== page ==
By: Gabriela Yareliz
I am coming out of a season that I can only describe as exhausting, dark and uncertain. There is still plenty of darkness to go around in the world around us and plenty of circumstances that have not yet been made clear or resolved. And yet, something feels different.
Apart from the insanity ravaging this world with politics, COVID, loved ones touched by illness and fighting the good fight to try to heal and the very real loss of life we have been touched by— I have dealt with my own difficulties and inner turmoil.
To keep it short, I have walked down a rocky, bloody hard path on the edge of a cliff I have been trying to make sure I don’t fall from. I will admit I have never understood depression fully— but perhaps what I have felt in past months is the closest thing I have experienced to it. And I want this to be an encouraging post, but I also want to acknowledge the darkness that can surround and oppress us in trials, anguish and grief. If you are there, I see you. You aren’t alone. This life can batter us and hit us, drag us and run us over. It really can. But God—
As I wrote in a previous post, while darkness is real, may we always escape it. When oppression closes in on us, may we cry out to God who, I can tell you with no doubt in my mind, is listening.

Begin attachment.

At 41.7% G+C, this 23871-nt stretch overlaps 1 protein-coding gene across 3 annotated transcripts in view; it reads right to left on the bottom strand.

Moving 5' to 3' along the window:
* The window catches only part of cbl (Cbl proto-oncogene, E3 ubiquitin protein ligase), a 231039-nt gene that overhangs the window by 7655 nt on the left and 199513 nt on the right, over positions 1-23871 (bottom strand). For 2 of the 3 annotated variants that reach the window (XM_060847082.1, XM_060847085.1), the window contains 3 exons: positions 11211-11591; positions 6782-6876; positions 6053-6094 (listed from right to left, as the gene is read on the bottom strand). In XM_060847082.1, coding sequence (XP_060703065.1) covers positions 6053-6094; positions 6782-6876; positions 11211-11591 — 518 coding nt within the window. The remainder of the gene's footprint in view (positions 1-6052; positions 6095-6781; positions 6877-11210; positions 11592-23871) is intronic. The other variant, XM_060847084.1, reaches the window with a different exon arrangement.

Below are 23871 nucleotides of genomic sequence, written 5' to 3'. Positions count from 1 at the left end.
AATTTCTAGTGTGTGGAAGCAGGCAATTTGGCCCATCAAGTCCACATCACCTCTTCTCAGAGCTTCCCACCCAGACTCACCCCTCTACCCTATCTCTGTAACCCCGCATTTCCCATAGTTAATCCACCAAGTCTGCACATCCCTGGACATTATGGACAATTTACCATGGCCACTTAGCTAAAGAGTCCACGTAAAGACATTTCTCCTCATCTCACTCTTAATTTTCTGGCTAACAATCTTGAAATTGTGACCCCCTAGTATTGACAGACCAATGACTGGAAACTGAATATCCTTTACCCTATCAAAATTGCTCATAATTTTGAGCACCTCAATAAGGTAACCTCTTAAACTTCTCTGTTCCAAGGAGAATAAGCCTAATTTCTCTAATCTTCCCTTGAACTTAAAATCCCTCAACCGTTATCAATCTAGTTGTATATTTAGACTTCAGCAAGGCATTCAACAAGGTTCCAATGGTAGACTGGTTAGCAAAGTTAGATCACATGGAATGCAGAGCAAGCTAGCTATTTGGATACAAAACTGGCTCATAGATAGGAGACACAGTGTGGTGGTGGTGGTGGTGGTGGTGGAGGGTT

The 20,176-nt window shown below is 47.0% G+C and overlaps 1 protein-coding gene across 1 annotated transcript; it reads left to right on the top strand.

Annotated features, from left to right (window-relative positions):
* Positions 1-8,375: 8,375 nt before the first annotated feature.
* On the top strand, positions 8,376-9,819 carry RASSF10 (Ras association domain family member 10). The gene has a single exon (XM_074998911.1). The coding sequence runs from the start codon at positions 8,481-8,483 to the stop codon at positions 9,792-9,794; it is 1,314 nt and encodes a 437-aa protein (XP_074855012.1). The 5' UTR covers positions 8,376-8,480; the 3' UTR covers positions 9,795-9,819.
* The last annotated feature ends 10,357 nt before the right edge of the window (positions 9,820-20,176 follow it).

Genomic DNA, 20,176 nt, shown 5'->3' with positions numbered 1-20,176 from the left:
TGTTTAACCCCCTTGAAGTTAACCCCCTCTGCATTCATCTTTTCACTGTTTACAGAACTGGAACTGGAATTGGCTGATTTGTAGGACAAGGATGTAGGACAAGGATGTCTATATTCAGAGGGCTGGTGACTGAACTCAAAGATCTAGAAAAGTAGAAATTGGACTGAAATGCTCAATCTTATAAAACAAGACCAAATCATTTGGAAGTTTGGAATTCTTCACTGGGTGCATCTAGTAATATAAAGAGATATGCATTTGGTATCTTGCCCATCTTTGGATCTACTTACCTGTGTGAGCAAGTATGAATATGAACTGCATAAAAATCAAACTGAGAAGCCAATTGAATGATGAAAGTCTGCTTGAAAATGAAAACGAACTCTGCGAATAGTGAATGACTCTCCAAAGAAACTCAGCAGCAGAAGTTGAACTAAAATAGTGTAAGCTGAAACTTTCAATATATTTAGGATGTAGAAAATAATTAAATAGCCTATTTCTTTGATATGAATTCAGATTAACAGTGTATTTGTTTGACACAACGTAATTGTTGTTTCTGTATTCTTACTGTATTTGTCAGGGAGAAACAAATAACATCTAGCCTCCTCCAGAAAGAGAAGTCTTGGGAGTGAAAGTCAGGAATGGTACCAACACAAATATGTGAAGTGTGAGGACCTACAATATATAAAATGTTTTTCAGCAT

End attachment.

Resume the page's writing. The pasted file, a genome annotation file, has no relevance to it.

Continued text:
I was reading and studying Psalm 23– a very well known passage. It’s one we get a sticker for memorizing as children. One line caught my attention: “your rod and your staff, they comfort me.” (v.4)
It caught my attention because the first half of the verse says, “Even though I walk through the valley of the shadow of death, I will fear no evil for you are with me.”
Has anyone else felt like they have been walking through the valley of the shadow of death? Yeah.
What caught my attention about a shepherd rod and staff comforting me is this idea that scripture acknowledges our journey through darkness. (Valley of the shadow of death sounds darker than midnight— sounds like 2020 dark). The circumstances aren’t what bring us comfort or peace but the shepherd’s presence— God, Himself. His presence is what brings us comfort and peace. His promise is that even in this dark dark valley where all may very well be hitting the fan — He stands beside us. Not only that, but a staff and rod is something used to guide. He walks with us and guides us.
I hope that whomever reads this finds encouragement in it. Listen, it’s dark as hell, and we may be lacking answers, but you aren’t alone. We may be stuck in the middle of a dead situation right now, but He is with us.
Lastly, I also want to say that we have seasons of weakness and some of strength. I once saw a quote that says that not even nature blooms year-round. I have felt it in my bones that I have entered a new chapter. It feels like my eyes have adjusted to the darkness— I won’t pretend everything is perfect or resolved. I can say I see with so much clarity. “Battle ready” as the McManus family says. The inner citadel of the soul and mind, as the stoics would speak about, is armoring itself as scripture speaks about. We are fighting a battle, and what is at stake are our hearts and minds. Our sanity. The very core of who and what we will believe and trust.
After feeling like I have been drained to the core— I feel my feet firmly on the ground for the first time in a long time. “Clear eyes, full hearts, can’t lose,” right? (That’s my southern cheesiness for ya).
Even in the valley— I feel it. I am wide awake, and I can see.